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Sexual diversity training for police

By Ben Lumpkin Daily Planet Staff
Tuesday March 20, 2001

City Council members, community activists and others gathered late Monday afternoon to celebrate the first day of training for the Berkeley Police Department in lesbian, gay, bisexual and transgender (LGBT) issues. 

When the training is complete, the Berkeley Police Department will be the first department in the county and possibly the world to train all its employees in LGBT issues, said City Councilmember Kriss Worthington. 

The goal of the training is to improve the manner in which police “approach, react to, connect with and respond to the transgender community in Berkeley,” said Darryl Moore, senior management analyst for the public works department and an early advocate of the training. 

“Last year in San Francisco alone over half of all violent incidents against (the LGBT community) were perpetrated by police or security personnel,” said Catherine Ahn, a senator for the Associated Students of the University of California at Berkeley. 

“How (police) treat minorities is important for everybody because it sets the standard,” said Berkeley resident Laura Mankikar, whose partner is transsexual. 

City Councilmember Dona Spring said the training is important because it will help police “understand the discrimination that (gay, bisexual, lesbian and transgender) people face and the hate crimes they can be subjected to.” 

“In some places in this country gays and lesbians are losing their rights,” Spring said. “This legitimizes their gains and issues (in Berkeley). It’s really a conscious-raising event.” 

Police will be trained in groups of 25-30 over the next couple of months, Worthington said.  

The six-hour training sessions are divided into two parts. The first two hour session covers the history of the lesbian, gay and bisexual community and laws affecting this community. The second and longer segment deals the transgender community.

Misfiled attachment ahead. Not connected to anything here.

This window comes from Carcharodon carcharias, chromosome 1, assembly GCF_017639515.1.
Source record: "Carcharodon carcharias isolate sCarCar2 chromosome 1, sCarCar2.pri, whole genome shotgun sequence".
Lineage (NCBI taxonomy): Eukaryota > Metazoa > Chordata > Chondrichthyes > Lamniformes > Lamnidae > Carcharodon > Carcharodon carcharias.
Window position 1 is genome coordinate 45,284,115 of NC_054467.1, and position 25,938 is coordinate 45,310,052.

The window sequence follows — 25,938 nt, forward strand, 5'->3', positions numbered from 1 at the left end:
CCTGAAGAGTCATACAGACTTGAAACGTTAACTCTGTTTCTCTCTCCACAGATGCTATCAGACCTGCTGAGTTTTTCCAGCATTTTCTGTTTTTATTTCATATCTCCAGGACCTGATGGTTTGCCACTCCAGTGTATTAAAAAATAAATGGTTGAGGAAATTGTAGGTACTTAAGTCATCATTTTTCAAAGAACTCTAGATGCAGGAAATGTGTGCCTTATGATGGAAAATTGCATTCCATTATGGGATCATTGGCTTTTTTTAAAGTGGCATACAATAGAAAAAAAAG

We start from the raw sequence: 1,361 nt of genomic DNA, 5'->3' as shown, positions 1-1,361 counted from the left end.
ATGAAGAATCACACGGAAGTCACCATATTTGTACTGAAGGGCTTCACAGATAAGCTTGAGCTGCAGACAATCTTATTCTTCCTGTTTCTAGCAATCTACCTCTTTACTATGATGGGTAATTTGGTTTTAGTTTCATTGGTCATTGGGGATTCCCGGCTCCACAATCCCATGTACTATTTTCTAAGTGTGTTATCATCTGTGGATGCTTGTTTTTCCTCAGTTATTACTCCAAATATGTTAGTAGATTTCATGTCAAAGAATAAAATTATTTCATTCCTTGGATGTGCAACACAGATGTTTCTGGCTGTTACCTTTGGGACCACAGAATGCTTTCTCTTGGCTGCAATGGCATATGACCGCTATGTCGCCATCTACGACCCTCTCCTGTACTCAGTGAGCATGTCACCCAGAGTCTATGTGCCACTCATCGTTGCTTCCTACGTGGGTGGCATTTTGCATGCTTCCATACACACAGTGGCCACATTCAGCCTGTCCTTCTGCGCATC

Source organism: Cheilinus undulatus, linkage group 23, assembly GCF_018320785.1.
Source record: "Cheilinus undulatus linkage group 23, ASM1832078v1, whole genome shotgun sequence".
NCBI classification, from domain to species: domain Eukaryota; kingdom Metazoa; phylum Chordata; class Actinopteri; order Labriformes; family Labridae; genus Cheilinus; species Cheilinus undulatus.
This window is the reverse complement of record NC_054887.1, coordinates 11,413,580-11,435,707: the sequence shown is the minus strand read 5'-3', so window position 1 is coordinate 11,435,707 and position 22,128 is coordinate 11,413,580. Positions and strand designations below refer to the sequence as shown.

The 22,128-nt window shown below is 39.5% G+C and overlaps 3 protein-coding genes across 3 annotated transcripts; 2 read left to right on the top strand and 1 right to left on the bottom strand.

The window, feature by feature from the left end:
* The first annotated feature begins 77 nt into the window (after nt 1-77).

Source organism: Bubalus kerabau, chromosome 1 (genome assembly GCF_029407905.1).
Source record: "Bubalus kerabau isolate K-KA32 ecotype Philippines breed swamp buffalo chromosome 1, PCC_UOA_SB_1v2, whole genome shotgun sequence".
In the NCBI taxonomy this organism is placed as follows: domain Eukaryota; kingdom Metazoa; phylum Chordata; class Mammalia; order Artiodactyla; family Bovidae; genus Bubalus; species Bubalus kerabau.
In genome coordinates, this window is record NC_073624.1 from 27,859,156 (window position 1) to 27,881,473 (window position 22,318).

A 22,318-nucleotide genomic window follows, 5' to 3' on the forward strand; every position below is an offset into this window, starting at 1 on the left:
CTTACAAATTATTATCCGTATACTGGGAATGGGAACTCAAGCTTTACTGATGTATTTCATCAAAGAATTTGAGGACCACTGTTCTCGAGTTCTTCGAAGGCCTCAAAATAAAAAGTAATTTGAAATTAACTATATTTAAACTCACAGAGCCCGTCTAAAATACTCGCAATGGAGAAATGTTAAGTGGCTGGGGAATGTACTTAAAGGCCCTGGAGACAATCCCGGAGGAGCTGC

“There are a lot more questions and a lot more confusion” about transgender people, Worthington said. 

Officers are given definitions of terms and overview of social issues impacting the transgender community. They study some case histories, learn how to search transgender people and place them into custody, and review hate crime and domestic violence scenarios as they might be experienced by transgender people. 

“A lot of times, not knowing, people make certain assumptions about a situation,” said Berkeley City Manager Weldon Rucker. “This gives (the police department) another level of understanding.” 

Rucker said he expected LGBT training to be instituted in other city departments in the future.  

Moore said it was particularly important for the training to be instituted for city employees who come into regular contact with the public, adding that it made sense to start with police “because they are the front line.” 

“This is not just a token training. This is almost a full day of training.” said Frank Gurucharri, executive director of the Pacific Center for Human Growth, which provides community services for gay, bisexual, lesbian and transgender people. 

“When you do sensitivity training about people, they become people, and you move one step out of stereotypical relationships,” he said.